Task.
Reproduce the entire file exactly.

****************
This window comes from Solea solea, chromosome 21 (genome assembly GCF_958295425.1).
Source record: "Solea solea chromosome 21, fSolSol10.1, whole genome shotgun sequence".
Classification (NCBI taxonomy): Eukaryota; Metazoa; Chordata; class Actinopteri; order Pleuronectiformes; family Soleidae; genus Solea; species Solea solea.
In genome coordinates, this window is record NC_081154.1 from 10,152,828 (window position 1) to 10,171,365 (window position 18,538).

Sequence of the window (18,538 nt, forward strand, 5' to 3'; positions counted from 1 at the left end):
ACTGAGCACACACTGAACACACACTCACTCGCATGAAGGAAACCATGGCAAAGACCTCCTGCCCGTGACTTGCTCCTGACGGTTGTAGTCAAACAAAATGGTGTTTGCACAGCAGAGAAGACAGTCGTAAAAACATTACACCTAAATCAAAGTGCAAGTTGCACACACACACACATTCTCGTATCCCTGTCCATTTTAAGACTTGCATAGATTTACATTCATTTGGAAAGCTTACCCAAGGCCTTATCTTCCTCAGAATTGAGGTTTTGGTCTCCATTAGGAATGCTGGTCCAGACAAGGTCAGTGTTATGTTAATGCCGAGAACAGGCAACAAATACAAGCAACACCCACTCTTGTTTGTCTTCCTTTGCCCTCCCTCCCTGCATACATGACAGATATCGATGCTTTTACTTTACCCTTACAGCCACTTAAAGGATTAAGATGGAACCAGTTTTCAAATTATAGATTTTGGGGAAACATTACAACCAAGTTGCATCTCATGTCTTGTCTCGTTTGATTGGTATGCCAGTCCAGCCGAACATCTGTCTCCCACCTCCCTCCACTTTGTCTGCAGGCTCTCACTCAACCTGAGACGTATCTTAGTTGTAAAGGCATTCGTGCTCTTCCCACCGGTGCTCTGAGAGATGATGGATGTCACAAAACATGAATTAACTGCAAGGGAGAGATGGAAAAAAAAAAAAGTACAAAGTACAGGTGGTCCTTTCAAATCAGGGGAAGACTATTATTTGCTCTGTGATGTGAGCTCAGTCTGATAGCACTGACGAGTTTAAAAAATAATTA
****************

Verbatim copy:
This window comes from Solea solea, chromosome 21 (genome assembly GCF_958295425.1).
Source record: "Solea solea chromosome 21, fSolSol10.1, whole genome shotgun sequence".
Classification (NCBI taxonomy): Eukaryota; Metazoa; Chordata; class Actinopteri; order Pleuronectiformes; family Soleidae; genus Solea; species Solea solea.
In genome coordinates, this window is record NC_081154.1 from 10,152,828 (window position 1) to 10,171,365 (window position 18,538).

Sequence of the window (18,538 nt, forward strand, 5' to 3'; positions counted from 1 at the left end):
ACTGAGCACACACTGAACACACACTCACTCGCATGAAGGAAACCATGGCAAAGACCTCCTGCCCGTGACTTGCTCCTGACGGTTGTAGTCAAACAAAATGGTGTTTGCACAGCAGAGAAGACAGTCGTAAAAACATTACACCTAAATCAAAGTGCAAGTTGCACACACACACACATTCTCGTATCCCTGTCCATTTTAAGACTTGCATAGATTTACATTCATTTGGAAAGCTTACCCAAGGCCTTATCTTCCTCAGAATTGAGGTTTTGGTCTCCATTAGGAATGCTGGTCCAGACAAGGTCAGTGTTATGTTAATGCCGAGAACAGGCAACAAATACAAGCAACACCCACTCTTGTTTGTCTTCCTTTGCCCTCCCTCCCTGCATACATGACAGATATCGATGCTTTTACTTTACCCTTACAGCCACTTAAAGGATTAAGATGGAACCAGTTTTCAAATTATAGATTTTGGGGAAACATTACAACCAAGTTGCATCTCATGTCTTGTCTCGTTTGATTGGTATGCCAGTCCAGCCGAACATCTGTCTCCCACCTCCCTCCACTTTGTCTGCAGGCTCTCACTCAACCTGAGACGTATCTTAGTTGTAAAGGCATTCGTGCTCTTCCCACCGGTGCTCTGAGAGATGATGGATGTCACAAAACATGAATTAACTGCAAGGGAGAGATGGAAAAAAAAAAAAGTACAAAGTACAGGTGGTCCTTTCAAATCAGGGGAAGACTATTATTTGCTCTGTGATGTGAGCTCAGTCTGATAGCACTGACGAGTTTAAAAAATAATTA